EL PASO, Texas (KVIA) -- The United States Department of Homeland Security has once again decided to extend border crossing restrictions between the U.S. and Mexico.
The restrictions were first implemented in March 2020, in an effort to reduce the spread of Covid-19. They've been renewed on a monthly basis since then. The restrictions will last until at least August 21.
The restrictions are for non-essential travel. It does not impact U.S. citizens' ability to cross into Mexico. People are allowed to cross the border for work, medical or educational purposes.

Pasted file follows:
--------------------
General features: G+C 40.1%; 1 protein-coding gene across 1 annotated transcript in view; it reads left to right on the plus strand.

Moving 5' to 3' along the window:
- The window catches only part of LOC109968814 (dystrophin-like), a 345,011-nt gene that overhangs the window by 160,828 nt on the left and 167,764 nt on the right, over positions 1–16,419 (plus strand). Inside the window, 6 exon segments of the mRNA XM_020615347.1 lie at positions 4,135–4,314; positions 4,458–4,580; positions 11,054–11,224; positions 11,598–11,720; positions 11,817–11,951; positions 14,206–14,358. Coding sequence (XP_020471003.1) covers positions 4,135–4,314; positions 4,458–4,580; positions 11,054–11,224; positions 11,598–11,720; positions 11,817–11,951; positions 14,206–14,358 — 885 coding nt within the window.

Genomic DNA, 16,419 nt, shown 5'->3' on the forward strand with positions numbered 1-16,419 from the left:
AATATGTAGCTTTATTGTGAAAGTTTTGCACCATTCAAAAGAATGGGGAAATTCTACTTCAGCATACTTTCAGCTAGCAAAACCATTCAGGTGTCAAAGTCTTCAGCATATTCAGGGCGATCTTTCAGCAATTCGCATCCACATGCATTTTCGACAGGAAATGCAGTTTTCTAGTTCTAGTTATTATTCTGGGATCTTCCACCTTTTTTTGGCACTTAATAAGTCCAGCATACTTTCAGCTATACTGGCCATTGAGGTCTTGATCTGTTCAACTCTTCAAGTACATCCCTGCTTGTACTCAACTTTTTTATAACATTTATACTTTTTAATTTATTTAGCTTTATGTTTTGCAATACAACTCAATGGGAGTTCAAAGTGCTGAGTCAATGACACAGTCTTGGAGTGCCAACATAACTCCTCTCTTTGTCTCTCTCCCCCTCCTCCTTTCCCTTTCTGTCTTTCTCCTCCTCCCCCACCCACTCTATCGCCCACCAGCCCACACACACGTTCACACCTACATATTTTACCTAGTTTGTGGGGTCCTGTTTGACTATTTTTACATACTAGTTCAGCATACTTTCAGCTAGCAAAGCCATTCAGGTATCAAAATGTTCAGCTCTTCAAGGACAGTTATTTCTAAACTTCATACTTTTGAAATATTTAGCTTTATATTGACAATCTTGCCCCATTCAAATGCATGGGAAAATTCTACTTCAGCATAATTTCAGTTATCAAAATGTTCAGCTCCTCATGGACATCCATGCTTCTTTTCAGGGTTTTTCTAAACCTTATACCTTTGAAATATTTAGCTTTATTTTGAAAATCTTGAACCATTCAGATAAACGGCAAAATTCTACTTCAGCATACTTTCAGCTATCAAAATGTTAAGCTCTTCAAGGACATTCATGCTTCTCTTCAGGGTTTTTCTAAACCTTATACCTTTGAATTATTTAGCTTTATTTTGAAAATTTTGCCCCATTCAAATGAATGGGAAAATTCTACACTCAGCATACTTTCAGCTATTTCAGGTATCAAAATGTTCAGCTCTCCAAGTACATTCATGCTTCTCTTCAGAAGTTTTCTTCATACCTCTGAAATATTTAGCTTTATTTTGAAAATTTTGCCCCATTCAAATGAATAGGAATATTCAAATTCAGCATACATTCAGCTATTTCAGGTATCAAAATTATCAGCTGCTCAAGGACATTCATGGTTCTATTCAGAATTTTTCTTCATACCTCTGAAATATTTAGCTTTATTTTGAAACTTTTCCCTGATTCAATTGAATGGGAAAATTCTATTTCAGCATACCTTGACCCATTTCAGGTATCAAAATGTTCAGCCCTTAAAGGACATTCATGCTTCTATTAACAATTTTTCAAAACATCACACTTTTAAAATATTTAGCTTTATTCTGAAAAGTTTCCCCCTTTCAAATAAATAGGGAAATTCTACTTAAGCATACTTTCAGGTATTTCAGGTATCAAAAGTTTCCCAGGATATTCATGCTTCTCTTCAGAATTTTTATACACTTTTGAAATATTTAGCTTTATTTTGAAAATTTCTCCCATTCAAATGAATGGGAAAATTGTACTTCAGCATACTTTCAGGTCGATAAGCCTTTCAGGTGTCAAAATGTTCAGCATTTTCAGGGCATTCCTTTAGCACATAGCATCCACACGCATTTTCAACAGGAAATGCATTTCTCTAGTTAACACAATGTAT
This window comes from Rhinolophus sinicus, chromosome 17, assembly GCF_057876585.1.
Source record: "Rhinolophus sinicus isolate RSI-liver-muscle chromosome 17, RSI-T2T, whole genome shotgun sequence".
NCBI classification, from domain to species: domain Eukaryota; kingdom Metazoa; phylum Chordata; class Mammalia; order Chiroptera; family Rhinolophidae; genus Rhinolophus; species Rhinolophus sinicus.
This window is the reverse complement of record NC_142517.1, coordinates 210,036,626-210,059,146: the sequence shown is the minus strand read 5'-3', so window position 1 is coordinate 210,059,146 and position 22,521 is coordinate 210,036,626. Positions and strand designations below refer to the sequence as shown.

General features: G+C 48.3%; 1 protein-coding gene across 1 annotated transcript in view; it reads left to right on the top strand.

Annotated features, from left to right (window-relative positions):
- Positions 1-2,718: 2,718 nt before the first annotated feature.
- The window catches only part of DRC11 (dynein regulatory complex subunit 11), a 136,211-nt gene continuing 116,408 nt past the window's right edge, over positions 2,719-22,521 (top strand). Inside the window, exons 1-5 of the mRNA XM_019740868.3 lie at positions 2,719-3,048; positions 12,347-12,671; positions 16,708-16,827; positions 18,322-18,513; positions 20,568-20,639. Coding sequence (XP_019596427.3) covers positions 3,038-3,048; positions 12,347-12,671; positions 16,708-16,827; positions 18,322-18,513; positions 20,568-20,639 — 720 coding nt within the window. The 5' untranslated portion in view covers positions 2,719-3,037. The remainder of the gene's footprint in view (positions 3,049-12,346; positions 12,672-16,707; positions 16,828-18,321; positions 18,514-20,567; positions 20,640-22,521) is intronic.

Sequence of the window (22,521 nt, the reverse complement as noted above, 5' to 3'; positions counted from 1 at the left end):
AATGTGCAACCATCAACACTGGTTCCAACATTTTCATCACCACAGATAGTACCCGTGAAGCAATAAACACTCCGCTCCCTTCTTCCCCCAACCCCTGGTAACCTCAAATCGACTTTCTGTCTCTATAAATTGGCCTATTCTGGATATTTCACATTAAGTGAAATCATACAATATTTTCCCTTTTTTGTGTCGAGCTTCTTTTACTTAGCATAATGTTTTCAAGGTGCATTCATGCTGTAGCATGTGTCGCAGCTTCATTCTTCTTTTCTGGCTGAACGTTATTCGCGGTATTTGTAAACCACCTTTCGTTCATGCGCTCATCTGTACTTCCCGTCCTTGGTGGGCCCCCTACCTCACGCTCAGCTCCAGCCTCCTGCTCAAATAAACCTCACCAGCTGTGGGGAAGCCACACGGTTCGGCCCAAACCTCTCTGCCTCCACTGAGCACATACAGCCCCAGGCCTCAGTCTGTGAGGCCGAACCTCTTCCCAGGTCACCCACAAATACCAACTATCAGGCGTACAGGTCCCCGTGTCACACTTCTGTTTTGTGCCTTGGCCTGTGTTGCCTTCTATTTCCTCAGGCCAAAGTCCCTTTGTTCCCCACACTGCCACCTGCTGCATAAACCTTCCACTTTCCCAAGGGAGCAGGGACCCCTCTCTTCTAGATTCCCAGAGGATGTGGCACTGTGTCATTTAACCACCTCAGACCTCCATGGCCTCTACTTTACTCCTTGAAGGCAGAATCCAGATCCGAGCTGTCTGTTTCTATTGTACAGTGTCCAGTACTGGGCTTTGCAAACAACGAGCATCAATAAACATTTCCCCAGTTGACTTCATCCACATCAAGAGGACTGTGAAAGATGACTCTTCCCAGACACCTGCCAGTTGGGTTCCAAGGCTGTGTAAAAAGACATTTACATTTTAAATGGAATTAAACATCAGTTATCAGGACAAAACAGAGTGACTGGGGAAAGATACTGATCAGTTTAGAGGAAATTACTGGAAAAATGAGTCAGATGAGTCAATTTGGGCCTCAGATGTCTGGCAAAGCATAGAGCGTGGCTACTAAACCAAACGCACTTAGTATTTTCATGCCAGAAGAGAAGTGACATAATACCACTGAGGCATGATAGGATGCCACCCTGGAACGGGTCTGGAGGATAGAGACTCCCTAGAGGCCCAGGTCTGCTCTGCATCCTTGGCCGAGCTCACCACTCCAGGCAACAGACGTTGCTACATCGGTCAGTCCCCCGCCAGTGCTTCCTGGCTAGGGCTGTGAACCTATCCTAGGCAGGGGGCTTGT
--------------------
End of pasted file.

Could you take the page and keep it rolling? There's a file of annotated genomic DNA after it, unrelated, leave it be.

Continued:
The restrictions have severely impacted businesses in El Paso which rely on Mexican shoppers to keep their doors open.
El Paso County Judge Ricardo Samaniego, who helped implement a program to vaccinate Juarez Maquiladora workers, had been hopeful that restrictions would end in July.
In DHS' written notice to extend the restrictions, the agency said:
"Given the outbreak and continued transmission and spread of Covid-19 within the United States and globally, the Secretary has determined that the risk of continued transmission and spread of the virus associated with Covid-19 between the United States and Mexico poses an ongoing “specific threat to human life or national interests.”
The agency did note that there were some positive developments on the vaccination front, but that it was still not adequate enough to remove restrictions.